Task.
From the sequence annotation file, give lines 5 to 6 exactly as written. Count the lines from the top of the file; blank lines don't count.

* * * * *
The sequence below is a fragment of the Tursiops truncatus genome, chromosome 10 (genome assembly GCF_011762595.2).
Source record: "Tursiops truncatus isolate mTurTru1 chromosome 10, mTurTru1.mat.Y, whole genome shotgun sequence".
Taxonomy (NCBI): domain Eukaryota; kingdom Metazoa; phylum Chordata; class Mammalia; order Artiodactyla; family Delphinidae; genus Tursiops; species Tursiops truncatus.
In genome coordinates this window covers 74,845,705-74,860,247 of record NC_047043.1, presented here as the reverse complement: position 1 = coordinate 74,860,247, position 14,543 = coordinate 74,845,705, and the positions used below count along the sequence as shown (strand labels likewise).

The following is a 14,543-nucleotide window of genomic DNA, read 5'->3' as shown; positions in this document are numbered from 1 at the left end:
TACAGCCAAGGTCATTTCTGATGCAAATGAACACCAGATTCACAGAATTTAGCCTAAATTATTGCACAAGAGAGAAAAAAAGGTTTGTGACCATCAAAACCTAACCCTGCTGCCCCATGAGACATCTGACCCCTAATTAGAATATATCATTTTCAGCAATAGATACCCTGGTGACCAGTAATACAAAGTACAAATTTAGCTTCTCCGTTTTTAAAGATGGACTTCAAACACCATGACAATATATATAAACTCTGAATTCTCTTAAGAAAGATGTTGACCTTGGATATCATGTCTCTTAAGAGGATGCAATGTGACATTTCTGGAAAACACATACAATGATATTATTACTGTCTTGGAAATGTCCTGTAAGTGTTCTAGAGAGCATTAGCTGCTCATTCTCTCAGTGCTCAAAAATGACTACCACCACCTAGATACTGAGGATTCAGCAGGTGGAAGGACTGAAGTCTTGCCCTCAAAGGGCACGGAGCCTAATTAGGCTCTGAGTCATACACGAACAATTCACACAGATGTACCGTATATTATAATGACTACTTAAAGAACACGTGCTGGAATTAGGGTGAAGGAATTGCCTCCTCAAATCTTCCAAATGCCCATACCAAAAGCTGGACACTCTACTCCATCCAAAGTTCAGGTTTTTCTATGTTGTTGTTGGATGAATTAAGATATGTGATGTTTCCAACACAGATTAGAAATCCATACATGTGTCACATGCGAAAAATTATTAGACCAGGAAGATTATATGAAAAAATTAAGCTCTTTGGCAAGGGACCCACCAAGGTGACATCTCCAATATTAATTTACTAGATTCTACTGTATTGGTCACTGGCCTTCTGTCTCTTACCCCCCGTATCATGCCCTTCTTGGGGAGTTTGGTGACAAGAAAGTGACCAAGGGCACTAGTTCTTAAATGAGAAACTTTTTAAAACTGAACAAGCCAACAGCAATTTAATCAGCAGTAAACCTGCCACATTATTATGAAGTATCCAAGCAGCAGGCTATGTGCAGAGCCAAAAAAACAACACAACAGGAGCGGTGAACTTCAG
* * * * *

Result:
The following is a 14,543-nucleotide window of genomic DNA, read 5'->3' as shown; positions in this document are numbered from 1 at the left end:
TACAGCCAAGGTCATTTCTGATGCAAATGAACACCAGATTCACAGAATTTAGCCTAAATTATTGCACAAGAGAGAAAAAAAGGTTTGTGACCATCAAAACCTAACCCTGCTGCCCCATGAGACATCTGACCCCTAATTAGAATATATCATTTTCAGCAATAGATACCCTGGTGACCAGTAATACAAAGTACAAATTTAGCTTCTCCGTTTTTAAAGATGGACTTCAAACACCATGACAATATATATAAACTCTGAATTCTCTTAAGAAAGATGTTGACCTTGGATATCATGTCTCTTAAGAGGATGCAATGTGACATTTCTGGAAAACACATACAATGATATTATTACTGTCTTGGAAATGTCCTGTAAGTGTTCTAGAGAGCATTAGCTGCTCATTCTCTCAGTGCTCAAAAATGACTACCACCACCTAGATACTGAGGATTCAGCAGGTGGAAGGACTGAAGTCTTGCCCTCAAAGGGCACGGAGCCTAATTAGGCTCTGAGTCATACACGAACAATTCACACAGATGTACCGTATATTATAATGACTACTTAAAGAACACGTGCTGGAATTAGGGTGAAGGAATTGCCTCCTCAAATCTTCCAAATGCCCATACCAAAAGCTGGACACTCTACTCCATCCAAAGTTCAGGTTTTTCTATGTTGTTGTTGGATGAATTAAGATATGTGATGTTTCCAACACAGATTAGAAATCCATACATGTGTCACATGCGAAAAATTATTAGACCAGGAAGATTATATGAAAAAATTAAGCTCTTTGGCAAGGGACCCACCAAGGTGACATCTCCAATATTAATTTACTAGATTCTACTGTATTGGTCACTGGCCTTCTGTCTCTTACCCCCCGTATCATGCCCTTCTTGGGGAGTTTGGTGACAAGAAAGTGACCAAGGGCACTAGTTCTTAAATGAGAAACTTTTTAAAACTGAACAAGCCAACAGCAATTTAATCAGCAGTAAACCTGCCACATTATTATGAAGTATCCAAGCAGCAGGCTATGTGCAGAGCCAAAAAAACAACACAACAGGAGCGGTGAACTTCAG